Yesterday, while having dinner, I both gained inspiration to make roasted eggplant AND lost my appetite for seafood. All in the same restaurant.
Since I rarely find myself hungry in Richmond past 9pm, I decided to head there at dinnertime and get myself some post-workout sushi.
The restaurant was big, with a menu to match. There were dozens of appetizers, snacks, and robata to choose from, as well as sashimi, nigiri, rolls, maki, cones, noodles, soup, and some Vietnamese-esque vermicelli dishes. Because they offered both gomaae and ‘spinach with ponzu sauce’ (‘Ohitashi,’ $4.75) I told myself to give up the gomaae for once and try an alternative.
I regretted it.
It’s not that the spinach with ponzu sauce was necessarily bad, it was just WAY too salty for my liking, and with each bite I just kept thinking “I should have gotten the gomaae!” Sad story, right?
For sushi, I had a Samurai Roll ($7.95), a spicy scallop cone ($3.50), a piece of tamago nigiri ($1.30), and a Hamachi nigiri ($2.25).
The Samurai Roll had prawn tempura, cucumber, tobiko, avocado, and BBQ’d eel. It was quite tasty – freshly prepared with warm, relatively good rice.
Things sort of went downhill from there, however. The tamago nigiri was mediocre, and the Hamachi (yellowtail) nigiri was just plain off.
It didn’t taste great when I first bit into it, and got worse as I chewed. The scallops were also of the funky variety, so I only managed one bite of the cone.
I ordered the grilled eggplant from the robata menu ($3.95), and that I enjoyed. The small Japanese eggplant had been grilled until it was soft inside, then sliced open and served steaming hot with ponzu sauce.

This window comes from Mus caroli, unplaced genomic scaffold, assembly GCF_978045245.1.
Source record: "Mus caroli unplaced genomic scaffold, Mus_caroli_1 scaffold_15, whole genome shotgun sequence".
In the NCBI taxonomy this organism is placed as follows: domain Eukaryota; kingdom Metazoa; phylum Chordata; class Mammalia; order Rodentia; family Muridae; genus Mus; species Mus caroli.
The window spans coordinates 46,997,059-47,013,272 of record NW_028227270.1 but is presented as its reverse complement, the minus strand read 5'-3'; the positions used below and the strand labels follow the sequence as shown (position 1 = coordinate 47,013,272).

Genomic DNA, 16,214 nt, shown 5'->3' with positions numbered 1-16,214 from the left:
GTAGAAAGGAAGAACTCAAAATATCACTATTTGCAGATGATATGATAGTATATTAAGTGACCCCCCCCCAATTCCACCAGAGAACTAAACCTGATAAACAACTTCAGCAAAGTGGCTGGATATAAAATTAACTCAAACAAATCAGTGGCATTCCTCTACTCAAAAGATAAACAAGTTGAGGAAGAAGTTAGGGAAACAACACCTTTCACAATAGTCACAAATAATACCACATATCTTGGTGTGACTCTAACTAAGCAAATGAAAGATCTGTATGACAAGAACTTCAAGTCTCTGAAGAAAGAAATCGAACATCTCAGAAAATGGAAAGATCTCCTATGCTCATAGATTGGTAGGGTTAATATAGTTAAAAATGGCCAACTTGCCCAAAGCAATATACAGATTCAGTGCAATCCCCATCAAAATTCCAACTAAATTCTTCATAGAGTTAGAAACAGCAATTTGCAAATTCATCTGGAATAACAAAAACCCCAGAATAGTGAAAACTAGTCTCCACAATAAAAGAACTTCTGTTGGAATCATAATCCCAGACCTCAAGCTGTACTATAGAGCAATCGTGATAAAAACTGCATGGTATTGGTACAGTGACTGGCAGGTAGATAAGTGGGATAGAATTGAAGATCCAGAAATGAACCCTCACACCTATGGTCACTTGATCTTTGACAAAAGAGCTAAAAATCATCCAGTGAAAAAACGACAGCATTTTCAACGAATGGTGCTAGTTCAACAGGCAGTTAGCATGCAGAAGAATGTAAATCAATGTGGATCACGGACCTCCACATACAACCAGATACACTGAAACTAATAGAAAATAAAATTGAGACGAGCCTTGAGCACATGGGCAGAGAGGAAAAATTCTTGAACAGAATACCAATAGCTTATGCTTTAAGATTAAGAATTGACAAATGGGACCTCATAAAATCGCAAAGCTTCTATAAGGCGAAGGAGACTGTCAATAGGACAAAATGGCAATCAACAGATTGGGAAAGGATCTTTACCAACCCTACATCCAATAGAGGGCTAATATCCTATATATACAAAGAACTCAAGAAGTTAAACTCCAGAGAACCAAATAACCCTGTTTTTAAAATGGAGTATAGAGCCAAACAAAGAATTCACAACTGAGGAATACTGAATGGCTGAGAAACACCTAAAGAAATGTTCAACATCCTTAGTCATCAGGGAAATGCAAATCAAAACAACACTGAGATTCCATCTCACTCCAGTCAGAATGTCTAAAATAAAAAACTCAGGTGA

The eggplant dish was simple and tasty, but I especially liked it because it reminded me of my Israeli friend Naama, this flower fairy who parades as a mortal.
We did our Masters in Food Culture together, and Naama had a reputation amongst our classmates for being a phenomenal cook. During our year, she fed us countless times; we marveled over her golden braids of challah, beautiful salads, tahini cookies, and amazing charred eggplant dip. She first made the dip for a class lunch we all prepared together on campus, and between the garlicky goodness of the eggplant and the rest of our classmates’ cooking, I nearly passed out from happiness.
Naama and her partner now own their own restaurant in Tel Aviv, called A’haluzim 3. Could they look any more wonderful? No, I don’t believe they could.
The dip (called chatzilim) starts out the same way as the Japanese robata – an entire eggplant is grilled, then broken down. In Naama’s version, she likes to char the eggplant over an open flame on a gas burner, which is messy but rewarding. The smoky eggplant flesh is pureed with a few simple ingredients, then eaten with EVERYTHING. It’s that good. Here is Naama’s recipe, which she shared with me for a cookbook I made of our class recipes. Matsuyama may not excel with sashimi, but hey, it’s good for rolls and fond memories!
Naama’s Roasted Eggplant Dip
1 medium/large eggplant
Fresh lemon juice
Salt and pepper
Garlic, boiled (so it’s not too strong)
Roast eggplant on a gas element or flat top electric burner. It will be messy but don’t worry! You want to char the entire outside while cooking/softening the flesh inside. When roasted, remove from the element, let cool a bit, and scrape off the charred exterior. Puree the roasted eggplant with remaining ingredients, to taste. Serve as sauce, dip, in/on/with anything that appeals to you!
Cash and cards accepted
Vegetarian and vegan options available